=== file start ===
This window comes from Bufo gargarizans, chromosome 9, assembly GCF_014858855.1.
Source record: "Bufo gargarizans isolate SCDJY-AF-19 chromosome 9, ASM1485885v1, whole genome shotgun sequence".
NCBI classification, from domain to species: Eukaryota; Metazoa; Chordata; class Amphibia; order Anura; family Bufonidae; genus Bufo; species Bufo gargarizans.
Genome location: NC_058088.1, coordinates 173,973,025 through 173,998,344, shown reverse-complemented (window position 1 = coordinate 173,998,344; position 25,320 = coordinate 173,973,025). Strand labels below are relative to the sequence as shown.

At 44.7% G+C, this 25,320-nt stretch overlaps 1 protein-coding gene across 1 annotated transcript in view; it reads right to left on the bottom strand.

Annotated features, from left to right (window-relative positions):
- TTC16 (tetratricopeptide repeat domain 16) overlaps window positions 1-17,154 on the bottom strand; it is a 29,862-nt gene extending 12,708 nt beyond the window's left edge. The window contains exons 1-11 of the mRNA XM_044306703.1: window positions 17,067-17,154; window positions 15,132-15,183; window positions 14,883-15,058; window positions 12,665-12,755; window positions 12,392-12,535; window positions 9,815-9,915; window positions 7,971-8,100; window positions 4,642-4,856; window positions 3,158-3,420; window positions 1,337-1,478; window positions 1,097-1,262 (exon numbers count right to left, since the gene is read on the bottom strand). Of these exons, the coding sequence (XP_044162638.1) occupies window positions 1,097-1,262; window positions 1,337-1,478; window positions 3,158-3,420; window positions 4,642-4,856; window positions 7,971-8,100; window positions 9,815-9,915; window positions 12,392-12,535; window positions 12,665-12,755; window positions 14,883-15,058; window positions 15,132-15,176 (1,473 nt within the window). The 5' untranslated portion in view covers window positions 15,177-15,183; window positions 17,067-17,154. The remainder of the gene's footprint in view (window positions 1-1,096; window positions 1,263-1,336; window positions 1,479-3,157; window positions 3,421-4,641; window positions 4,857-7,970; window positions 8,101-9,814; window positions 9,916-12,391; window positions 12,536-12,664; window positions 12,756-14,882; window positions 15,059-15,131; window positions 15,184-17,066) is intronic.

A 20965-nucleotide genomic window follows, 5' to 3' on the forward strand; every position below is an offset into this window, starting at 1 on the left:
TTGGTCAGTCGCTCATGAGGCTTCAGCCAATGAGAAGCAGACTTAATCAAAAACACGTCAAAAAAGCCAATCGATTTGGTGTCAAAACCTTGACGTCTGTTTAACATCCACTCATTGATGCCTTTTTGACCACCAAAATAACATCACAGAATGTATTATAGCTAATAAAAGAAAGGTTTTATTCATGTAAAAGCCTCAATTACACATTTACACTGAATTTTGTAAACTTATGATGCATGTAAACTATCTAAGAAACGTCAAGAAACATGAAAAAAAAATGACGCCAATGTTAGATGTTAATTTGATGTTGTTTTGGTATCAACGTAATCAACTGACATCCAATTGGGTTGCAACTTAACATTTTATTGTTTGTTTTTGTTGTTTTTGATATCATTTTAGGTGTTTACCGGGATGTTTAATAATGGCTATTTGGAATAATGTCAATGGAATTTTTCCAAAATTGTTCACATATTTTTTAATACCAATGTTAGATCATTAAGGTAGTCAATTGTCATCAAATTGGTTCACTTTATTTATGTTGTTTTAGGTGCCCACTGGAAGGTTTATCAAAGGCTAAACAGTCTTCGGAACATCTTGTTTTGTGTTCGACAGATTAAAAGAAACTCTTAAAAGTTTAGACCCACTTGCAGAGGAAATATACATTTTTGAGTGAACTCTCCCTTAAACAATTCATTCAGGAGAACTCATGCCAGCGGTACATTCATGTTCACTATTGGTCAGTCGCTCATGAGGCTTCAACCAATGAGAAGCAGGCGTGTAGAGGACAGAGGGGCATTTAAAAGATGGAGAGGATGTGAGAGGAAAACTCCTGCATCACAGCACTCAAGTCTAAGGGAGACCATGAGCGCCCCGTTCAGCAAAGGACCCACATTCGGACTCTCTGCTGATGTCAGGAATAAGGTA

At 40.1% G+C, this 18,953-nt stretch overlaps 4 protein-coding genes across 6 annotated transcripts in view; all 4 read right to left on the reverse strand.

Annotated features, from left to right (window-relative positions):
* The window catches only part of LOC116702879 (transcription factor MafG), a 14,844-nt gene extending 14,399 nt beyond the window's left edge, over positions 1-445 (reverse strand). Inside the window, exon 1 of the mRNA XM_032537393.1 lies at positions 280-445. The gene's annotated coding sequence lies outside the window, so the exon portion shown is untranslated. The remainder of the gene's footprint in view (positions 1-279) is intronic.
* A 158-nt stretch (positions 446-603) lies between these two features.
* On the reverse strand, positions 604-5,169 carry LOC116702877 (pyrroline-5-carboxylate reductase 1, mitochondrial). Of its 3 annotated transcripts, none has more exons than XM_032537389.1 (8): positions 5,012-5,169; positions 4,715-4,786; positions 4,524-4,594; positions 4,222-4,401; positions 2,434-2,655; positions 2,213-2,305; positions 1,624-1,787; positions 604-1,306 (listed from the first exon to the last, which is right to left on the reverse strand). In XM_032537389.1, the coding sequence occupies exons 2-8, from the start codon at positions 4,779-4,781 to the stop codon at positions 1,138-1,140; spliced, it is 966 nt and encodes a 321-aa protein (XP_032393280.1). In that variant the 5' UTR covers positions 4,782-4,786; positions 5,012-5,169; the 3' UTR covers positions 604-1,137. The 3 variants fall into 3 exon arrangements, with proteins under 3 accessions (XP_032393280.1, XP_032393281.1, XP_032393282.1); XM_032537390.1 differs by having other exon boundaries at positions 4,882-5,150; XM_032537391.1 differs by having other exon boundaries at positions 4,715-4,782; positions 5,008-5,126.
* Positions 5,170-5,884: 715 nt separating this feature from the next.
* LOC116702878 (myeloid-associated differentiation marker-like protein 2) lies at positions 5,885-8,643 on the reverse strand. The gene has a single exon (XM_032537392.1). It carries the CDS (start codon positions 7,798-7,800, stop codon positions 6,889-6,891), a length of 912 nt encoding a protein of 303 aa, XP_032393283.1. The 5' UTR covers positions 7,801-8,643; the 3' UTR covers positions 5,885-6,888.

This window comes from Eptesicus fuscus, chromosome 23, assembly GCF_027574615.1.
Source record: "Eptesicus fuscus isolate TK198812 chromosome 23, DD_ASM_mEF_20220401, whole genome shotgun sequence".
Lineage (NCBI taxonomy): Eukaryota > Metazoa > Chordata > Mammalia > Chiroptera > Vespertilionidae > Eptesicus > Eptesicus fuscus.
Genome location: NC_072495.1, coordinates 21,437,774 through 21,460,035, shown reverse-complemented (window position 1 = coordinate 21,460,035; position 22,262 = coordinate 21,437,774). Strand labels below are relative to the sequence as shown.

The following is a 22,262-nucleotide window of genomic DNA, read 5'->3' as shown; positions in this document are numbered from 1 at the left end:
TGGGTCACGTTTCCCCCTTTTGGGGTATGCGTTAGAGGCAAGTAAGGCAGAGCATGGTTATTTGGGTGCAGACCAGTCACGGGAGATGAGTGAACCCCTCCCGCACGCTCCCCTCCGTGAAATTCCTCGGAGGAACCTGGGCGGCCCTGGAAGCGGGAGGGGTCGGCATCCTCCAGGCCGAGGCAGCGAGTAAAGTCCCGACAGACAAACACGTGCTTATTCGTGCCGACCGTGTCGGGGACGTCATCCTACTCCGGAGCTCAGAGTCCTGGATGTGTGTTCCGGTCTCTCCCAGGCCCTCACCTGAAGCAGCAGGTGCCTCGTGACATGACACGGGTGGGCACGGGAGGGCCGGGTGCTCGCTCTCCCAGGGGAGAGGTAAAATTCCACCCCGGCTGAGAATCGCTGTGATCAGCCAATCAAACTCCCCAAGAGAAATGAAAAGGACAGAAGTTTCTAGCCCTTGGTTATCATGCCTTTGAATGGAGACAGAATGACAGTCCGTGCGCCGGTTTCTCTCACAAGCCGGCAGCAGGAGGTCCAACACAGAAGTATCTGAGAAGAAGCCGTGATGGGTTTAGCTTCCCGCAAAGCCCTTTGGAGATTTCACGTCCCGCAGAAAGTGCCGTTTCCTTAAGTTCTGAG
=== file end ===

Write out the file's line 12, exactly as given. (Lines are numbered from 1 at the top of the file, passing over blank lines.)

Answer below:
* The window catches only part of LOC116702879 (transcription factor MafG), a 14,844-nt gene extending 14,399 nt beyond the window's left edge, over positions 1-445 (reverse strand). Inside the window, exon 1 of the mRNA XM_032537393.1 lies at positions 280-445. The gene's annotated coding sequence lies outside the window, so the exon portion shown is untranslated. The remainder of the gene's footprint in view (positions 1-279) is intronic.